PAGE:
Sneaky Commercials: The Unconscious Way TV Makes You Eat

By Ira Hyman Ph.D. on August 07, 2010 in Mental Mishaps
TV makes you fat. No news in that statement. The usual culprit is a lack of exercise by couch potatoes. Recently, however, John Bargh and his colleagues found that TV commercials have a much more invidious influence on your behavior. Sneaky commercials make you eat without your awareness.

I (Don’t) Believe I Can Fly

By Noam Shpancer Ph.D. on August 06, 2010 in Insight Therapy
Why do some things which are relatively safe feel frightening, while others that are genuinely hazardous do not scare us much at all? Human culture has evolved faster than our biology, leaving our fear responses out of synch with the activities and predicaments of modern life.

The Problem with Thinking

By Ilana Donna Arazie on August 06, 2010 in Finding Zen in the City
Sometimes I feel like the chatter in my head can fill Yankee Stadium. Here is why we all think too much and how to snap out of it! 

The Expertise Bias

Here's an actual exchange between me and a DMV worker.Me: I filled out this form. DMV: YOU ARE AN IDIOT!Ok, that didn't happen. But expertise can make DMV employees--and all of us--lose our patience sometimes. Why? 

If you hear that I'm from Yorkshire, will you still speak to me?

By Kate Distin Ph.D. on July 31, 2010 in Cultural Evolution
Accents and attitudes: how language affects both cognition and relationships.

Embodied Thought

By Paul Thagard Ph.D. on July 30, 2010 in Hot Thought
Embodiment is currently a hot topic in psychology and philosophy, for good reasons. Thinking is heavily influenced by physiological processes involved in perception and emotion. Embodiment is a useful extension to cognitive theories that explain thinking in terms of mental representations, but not an alternative theory.

On the Film Inception: Observations about Dreams and in Dreams

Inception brings the audience's attention to the mysterious underpinnings of the dreamworld, a magnificent creation of the brain. Even more startling is the observation that, scientifically, waking life is just as mysterious a 'creation.'

The Power of the Brain Through the Window of Savants

How powerful is your brain, really? The answer from autistic savants.

Matthew Hummel, 20, has Prader-Willi Syndrome, and they're talking jailtime because of it.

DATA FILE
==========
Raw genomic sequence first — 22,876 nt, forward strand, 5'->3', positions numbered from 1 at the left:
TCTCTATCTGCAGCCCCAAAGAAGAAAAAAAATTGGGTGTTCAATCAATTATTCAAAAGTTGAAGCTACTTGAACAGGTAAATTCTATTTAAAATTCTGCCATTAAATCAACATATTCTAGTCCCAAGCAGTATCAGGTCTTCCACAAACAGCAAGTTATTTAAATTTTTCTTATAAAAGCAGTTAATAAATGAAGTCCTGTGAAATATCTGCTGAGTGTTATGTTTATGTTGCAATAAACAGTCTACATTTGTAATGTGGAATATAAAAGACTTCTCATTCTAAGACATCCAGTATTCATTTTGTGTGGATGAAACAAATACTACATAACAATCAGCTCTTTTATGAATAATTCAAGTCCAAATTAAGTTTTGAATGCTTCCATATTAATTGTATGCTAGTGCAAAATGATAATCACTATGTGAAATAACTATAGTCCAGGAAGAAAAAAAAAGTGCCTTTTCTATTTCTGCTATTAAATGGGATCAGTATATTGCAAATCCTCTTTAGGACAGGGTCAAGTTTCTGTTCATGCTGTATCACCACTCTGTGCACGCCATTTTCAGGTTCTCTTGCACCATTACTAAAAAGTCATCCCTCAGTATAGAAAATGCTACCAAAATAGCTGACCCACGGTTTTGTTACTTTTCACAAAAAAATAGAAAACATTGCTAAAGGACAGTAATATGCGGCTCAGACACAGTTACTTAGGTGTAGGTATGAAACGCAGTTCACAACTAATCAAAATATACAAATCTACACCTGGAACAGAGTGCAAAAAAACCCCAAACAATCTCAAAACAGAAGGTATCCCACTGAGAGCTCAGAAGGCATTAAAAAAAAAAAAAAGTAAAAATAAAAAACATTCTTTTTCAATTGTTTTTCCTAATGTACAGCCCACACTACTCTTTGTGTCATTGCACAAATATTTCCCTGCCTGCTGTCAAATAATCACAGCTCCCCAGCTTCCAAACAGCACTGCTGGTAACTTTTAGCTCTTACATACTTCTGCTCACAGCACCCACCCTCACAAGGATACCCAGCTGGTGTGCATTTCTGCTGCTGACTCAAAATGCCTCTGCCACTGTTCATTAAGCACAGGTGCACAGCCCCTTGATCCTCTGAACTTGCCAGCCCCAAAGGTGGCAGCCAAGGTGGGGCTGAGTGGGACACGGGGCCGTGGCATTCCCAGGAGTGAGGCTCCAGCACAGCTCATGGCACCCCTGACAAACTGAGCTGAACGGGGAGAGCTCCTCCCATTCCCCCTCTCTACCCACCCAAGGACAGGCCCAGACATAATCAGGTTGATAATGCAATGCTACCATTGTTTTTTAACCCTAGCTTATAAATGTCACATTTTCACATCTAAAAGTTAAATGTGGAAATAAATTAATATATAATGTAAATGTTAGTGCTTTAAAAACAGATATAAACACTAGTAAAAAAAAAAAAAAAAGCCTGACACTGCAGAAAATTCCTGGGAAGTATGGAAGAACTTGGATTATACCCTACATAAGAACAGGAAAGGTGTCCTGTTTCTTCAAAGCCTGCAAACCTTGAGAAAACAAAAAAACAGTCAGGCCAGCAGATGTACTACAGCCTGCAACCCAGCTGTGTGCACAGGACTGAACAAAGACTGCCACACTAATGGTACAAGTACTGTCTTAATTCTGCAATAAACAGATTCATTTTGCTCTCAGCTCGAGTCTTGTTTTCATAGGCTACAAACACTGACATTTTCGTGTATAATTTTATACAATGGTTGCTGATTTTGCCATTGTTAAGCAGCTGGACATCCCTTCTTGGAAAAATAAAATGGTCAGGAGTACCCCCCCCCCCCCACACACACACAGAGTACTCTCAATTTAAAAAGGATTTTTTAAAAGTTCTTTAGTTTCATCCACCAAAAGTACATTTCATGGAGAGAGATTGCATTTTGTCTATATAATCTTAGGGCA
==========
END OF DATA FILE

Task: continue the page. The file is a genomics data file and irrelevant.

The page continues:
By Robbie Woliver on July 27, 2010 in Alphabet Kids
Matthew Hummel was diagnosed with Prader-Willi Syndrome (PWS) at age 3. He still suffers from its devasating symptoms; the most characteristic being hyperphagia, the extreme need to eat, horde and forage for food. Adding to that the low muscle tone that accompanies the genetic disorder, PWS chilldren become morbidly obese. PWS children are also cognitively affected, usually having low IQs and demonstrating uncontrollable bad behaviors. Matthew, who is also autistic, has been foraging through his neighbors' homes for food. And now the police are talking about arresting him.

Is Face-Blindness Curable?

By Susan R Barry Ph.D. on July 27, 2010 in Eyes on the Brain
The ability to recognize another's face is thought to be an innate human skill. Yet, this ability varies from person to person, and a small but significant minority of the population suffer from varying degrees of "face-blindness" or, more technically, prosopagnosia. Is face-blindness curable with training and does this training resemble therapy used for improving other perceptual skills? 

People with Autism are Still Superb at Learning Things Implicitly

By Scott Barry Kaufman on July 26, 2010 in Beautiful Minds
Recent research is converging on the fascinating idea that the social, communicative, and motor impairments found in individuals with autism spectrum disorder are not a result of deficits in implicit learning.There are implications here for educational intervention and rehabilitation programs.

What Does Music Look Like to Our Brain?

Your brain's opinion of what music looks like suggests music sounds like people...moving.